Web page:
A new report from The Resolution Foundation, in collaboration with the London School of Economics, has found leaving the EU has reduced how open and competitive Britain’s economy is.
The research also states the immediate impact of the referendum result has been clear, with a “depreciation-driven inflation spike” increasing the cost of living for households, and seeing business investment falling.
The UK has not seen a large relative decline in its exports to the EU that many predicted, although imports from the EU have fallen more swiftly than those from the rest of the world, the study suggested.
Output of the fishing industry is expected to decline by 30 per cent and some workers will face “painful adjustments”, said the foundation.
The report said Britain has experienced a decline of 8 per cent in trade openness – trade as a share of economic output – since 2019, losing market share across three of its largest non-EU goods import markets in 2021, the US, Canada and Japan.
The full effect of the Trade and Co-operation Agreement will take years to be felt, but the move towards a more closed economy, say the authors, and will make the UK less competitive, which will reduce productivity and real wages, it was predicted.
The North East is expected to be hit hardest by Brexit as its firms are particularly reliant on exports to the EU. Scotland is set to outperform the North East and other parts of England with less exposure to the shrinking of advanced manufacturing.
The research estimated labour productivity would be reduced by 1.3 per cent by the end of the decade by the changes in trading rules alone, contributing to weaker wage growth, with real pay set to be £470 per worker lower each year, on average, than it would otherwise have been.
Sophie Hale, principal economist at the Resolution Foundation, said: “Brexit represents the biggest change to Britain’s economic relationship with the rest of the world in half a century.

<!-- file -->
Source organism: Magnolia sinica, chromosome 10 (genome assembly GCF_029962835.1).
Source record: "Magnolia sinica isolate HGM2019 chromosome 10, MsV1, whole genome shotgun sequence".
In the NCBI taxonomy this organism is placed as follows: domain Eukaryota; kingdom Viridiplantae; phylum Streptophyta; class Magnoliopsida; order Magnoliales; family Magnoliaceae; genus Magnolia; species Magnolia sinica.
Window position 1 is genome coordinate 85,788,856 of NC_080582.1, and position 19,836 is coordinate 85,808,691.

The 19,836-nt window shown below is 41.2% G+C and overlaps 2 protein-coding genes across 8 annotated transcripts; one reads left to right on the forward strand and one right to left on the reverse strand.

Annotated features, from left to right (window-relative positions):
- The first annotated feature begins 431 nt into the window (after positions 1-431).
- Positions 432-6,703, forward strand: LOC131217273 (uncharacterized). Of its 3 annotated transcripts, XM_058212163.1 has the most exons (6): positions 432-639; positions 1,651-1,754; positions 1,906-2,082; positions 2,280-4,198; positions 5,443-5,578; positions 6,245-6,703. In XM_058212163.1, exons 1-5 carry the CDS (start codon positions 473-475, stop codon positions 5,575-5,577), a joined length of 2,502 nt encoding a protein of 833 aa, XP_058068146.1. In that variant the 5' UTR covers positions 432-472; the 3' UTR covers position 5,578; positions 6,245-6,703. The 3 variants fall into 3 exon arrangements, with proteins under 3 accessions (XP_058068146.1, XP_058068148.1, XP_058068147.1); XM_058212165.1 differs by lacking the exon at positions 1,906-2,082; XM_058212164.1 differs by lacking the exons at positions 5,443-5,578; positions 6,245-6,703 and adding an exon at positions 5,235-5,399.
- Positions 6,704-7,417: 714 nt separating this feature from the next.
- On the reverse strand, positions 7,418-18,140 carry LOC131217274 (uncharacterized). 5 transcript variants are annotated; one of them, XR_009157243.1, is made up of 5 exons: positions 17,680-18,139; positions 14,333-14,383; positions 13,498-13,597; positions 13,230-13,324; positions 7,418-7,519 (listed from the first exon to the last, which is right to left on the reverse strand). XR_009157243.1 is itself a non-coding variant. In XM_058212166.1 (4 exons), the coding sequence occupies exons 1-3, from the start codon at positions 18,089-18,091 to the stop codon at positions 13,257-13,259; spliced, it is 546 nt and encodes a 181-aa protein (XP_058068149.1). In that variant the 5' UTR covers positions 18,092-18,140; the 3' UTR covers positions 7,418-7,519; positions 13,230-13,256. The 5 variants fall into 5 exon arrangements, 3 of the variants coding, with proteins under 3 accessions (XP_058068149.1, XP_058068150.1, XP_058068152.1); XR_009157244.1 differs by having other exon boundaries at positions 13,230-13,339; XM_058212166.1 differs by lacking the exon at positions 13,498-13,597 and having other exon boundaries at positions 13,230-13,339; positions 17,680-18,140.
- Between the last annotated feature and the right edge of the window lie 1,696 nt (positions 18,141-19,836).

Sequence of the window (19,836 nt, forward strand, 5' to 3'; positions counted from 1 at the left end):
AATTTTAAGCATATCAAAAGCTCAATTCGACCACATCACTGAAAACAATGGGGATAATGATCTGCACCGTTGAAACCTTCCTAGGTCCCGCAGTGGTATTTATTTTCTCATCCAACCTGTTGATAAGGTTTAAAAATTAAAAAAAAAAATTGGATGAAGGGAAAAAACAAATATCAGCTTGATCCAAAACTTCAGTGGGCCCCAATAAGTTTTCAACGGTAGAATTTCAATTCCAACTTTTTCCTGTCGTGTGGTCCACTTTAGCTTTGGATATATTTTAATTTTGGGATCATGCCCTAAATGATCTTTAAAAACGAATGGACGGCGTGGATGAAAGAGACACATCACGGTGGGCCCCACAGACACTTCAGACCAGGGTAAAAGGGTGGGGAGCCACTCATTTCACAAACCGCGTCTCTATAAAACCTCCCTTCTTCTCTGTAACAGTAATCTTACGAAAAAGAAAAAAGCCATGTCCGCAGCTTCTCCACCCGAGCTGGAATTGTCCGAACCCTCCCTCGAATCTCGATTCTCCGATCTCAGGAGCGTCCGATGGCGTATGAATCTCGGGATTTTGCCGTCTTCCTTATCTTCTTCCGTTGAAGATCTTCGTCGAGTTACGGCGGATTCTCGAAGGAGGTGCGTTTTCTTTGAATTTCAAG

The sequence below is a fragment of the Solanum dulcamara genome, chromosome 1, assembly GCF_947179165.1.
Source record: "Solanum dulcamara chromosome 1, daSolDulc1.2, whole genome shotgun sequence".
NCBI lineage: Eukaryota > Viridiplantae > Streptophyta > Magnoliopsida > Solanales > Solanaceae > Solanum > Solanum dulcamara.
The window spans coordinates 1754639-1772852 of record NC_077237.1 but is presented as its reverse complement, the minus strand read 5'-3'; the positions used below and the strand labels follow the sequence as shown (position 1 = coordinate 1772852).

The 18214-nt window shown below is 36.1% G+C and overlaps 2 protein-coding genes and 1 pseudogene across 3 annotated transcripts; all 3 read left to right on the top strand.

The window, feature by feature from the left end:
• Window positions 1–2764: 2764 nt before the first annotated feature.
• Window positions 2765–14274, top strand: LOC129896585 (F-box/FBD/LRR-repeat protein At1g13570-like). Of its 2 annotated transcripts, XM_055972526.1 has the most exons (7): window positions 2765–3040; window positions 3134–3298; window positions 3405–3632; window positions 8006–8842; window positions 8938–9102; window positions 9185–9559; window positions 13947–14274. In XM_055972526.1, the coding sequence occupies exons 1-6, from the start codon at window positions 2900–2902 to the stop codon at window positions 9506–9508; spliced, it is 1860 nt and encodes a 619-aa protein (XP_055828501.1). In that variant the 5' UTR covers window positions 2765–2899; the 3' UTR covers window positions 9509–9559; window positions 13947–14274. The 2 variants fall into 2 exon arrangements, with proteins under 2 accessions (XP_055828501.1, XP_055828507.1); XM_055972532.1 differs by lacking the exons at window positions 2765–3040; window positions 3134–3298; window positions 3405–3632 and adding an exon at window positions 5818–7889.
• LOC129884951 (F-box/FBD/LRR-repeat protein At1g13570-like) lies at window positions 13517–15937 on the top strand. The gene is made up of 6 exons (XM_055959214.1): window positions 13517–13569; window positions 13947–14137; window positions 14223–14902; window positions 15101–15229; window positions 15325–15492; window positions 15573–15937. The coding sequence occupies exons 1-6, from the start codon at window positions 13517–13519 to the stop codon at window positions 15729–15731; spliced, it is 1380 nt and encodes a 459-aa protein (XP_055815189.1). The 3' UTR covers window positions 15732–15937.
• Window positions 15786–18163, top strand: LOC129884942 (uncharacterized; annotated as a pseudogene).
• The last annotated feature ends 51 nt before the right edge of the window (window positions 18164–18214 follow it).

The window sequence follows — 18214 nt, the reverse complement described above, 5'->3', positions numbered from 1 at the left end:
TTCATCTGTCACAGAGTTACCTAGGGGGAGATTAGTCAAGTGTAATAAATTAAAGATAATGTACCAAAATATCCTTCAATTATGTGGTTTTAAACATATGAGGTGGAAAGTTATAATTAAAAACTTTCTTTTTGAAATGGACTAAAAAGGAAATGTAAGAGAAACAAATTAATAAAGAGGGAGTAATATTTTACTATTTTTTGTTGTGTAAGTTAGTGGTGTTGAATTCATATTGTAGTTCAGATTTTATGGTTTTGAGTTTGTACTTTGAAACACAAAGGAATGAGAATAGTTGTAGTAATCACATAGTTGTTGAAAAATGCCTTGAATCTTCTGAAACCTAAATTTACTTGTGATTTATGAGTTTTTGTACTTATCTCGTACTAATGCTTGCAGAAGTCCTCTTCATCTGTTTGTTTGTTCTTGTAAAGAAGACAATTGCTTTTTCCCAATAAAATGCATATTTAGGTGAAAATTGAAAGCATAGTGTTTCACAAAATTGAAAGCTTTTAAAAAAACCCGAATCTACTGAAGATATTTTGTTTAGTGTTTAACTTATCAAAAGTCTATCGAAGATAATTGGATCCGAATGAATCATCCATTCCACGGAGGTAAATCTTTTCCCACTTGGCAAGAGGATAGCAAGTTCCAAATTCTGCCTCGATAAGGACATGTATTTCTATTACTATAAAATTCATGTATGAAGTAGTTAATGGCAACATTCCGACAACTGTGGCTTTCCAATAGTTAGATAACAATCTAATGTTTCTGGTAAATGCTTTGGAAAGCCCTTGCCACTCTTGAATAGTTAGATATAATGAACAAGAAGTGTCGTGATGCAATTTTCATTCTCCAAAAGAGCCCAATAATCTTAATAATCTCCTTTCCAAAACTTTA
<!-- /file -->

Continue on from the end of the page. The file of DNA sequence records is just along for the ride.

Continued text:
“This has led many to predict that it would cause a particularly big fall in exports to the EU, and fundamentally reshape Britain’s economy towards more manufacturing.
“The first of these has not come to pass, and the second looks unlikely to do so. Instead, Brexit has had a more diffuse impact by reducing the UK’s competitiveness and openness to trade with a wider range of countries. This will ultimately reduce productivity and workers’ real wages too.
“Some sectors, including fisheries, still face significant change to come in the years ahead, but the overall services-led nature of the UK economy will remain largely unaffected.”
The study was released as foreign secretary Liz Truss said legislation relating to the Northern Ireland Protocol was “both necessary and lawful”, warning “we simply can’t allow the situation to drift”.
Ms Truss told MPs “we remain open to negotiations with the EU”, but added “in the absence of the EU being willing to change the Protocol, we are pressing ahead with legislation”.
Last week the Government tabled a Bill at Westminster that would empower ministers to override much of the contentious post-Brexit trading regime it agreed with the EU in the withdrawal talks.